The Northern Quota

News Live from Manchester
Menu
Scene from Waltz With Bashir

Film Advent Calendar: Waltz With Bashir uses amnesia to drive its plot in a dramatisation of PTSD

  • Highly stylised animation brings out dramatic realism of suffering from PTSD
  • Ambiguity and morality of war explored in inventive selection of first-hand accounts
  • December 5th on NQ editor Matt Hartless's advent calendar of films you should watch this Christmas

The drama genre is defined as being more realistic than other genres and what could be more realistic than a depiction of somebody remembering true events?

Despite very stylised animation and being presented like a documentary, this film blends reality and fiction as the filmmaker struggles to discern what he remembers and what actually happened.

Scene from Waltz With Bashir
Ari Folman leaves a bar in Waltz With Bashir. Credit: Sony Pictures

Waltz With Bashir is a 2008 Israeli animated war drama directed by and starring Ari Folman as himself while he served in the army during the 1982 Israeli Lebanon War.

After a friend of his recounts a PTSD dream he's continuously since the end of the war, Folman is surprised to realise that he remembers nothing of that time, despite knowing he was there. He later has a vision of the Sabra and Shatila massacre in Beirut and goes on a journey interviewing friends and people who served alongside him to discover what really happened and what his part in the massacre was.

Amnesia is usually used as a plot contrivance in films to slow the pace down, but in Waltz With Bashir it is used as the crux of the plot, allowing the information to develop naturally.

The animation, we're led to believe in the film, was not necessarily a stylistic choice originally, but more a compromise as some of the interviewees did not wish to appear in the film due to its sensitive subject and in any case the animation allows Folman to show us the action unfolding from the characters' point of view rather than having them describe it to us over stock footage.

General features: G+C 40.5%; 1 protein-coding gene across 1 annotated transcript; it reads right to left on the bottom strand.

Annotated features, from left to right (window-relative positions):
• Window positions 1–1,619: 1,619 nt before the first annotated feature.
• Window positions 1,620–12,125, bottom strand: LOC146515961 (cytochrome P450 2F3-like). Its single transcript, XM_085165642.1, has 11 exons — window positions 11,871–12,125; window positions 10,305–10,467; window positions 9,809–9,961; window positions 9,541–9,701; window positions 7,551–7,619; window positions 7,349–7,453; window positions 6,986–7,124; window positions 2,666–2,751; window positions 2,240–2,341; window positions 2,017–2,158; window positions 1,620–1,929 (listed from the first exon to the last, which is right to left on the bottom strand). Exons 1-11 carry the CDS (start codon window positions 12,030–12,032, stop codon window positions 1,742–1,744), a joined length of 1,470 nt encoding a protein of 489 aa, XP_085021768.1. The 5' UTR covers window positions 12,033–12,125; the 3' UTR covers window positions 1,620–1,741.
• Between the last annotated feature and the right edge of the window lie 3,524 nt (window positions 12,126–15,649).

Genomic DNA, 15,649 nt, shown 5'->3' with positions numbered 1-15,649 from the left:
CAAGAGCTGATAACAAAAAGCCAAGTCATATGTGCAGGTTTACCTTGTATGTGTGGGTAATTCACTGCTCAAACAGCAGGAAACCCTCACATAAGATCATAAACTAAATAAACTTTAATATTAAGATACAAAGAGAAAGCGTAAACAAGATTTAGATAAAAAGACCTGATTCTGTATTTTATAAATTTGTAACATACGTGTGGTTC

But the jerky, 3D styling fits well with the film's sombre tone - it doesn't look silly, cute or funny. In fact by being able to exaggerate the darker, more horrifying moments in a scene, the film is given a gritty punkish atmosphere, which adds to the drama. It makes it feel as though the real footage is too dark to be remembered and that this cartoonish depiction is the only way the minds of those involved can rationalise it.

Scene from Waltz With Bashir
Ari Folman watches helicopters pass an abandoned airport. Credit: Sony Pictures

The film's title has been an interesting point of debate. Most film critics tend to agree it is a reference to a dance with Death; Bashir being the short-lived Israeli-supported president of Lebanon, assassinated in 1982.

Waltz With Bashir tells an interesting timeline of Israel's involvement in the war from the frontline - the young soldiers taken in by propaganda and the promise of a good and honourable life, but quickly they forget why they were sent to war. We don't hear incessant anti-Palestine messages from the Israeli government, in fact they're barely mentioned apart from in connection with being there. The film describes the pointlessness of war in the eyes of those fighting it to a tee, whether through their unemotional recounting of events or that their lives took on no meaning, if not less, as a result.

So, if you're looking for a thought-provoking film about harsh realities, then consider this animated docu-drama about morality, mental illness and the psychology of war as one movie you should watch this Christmas.

This article is part of the Film Advent Calendar series, where NQ editor Matt Hartless shares some of his favourite films in 24 different genres that you should watch if you need something to fill your time over the Christmas break.

Scene from Waltz With Bashir
Ari Folman interviews his friend Carmi Can'an. Credit: Sony Pictures
Back to top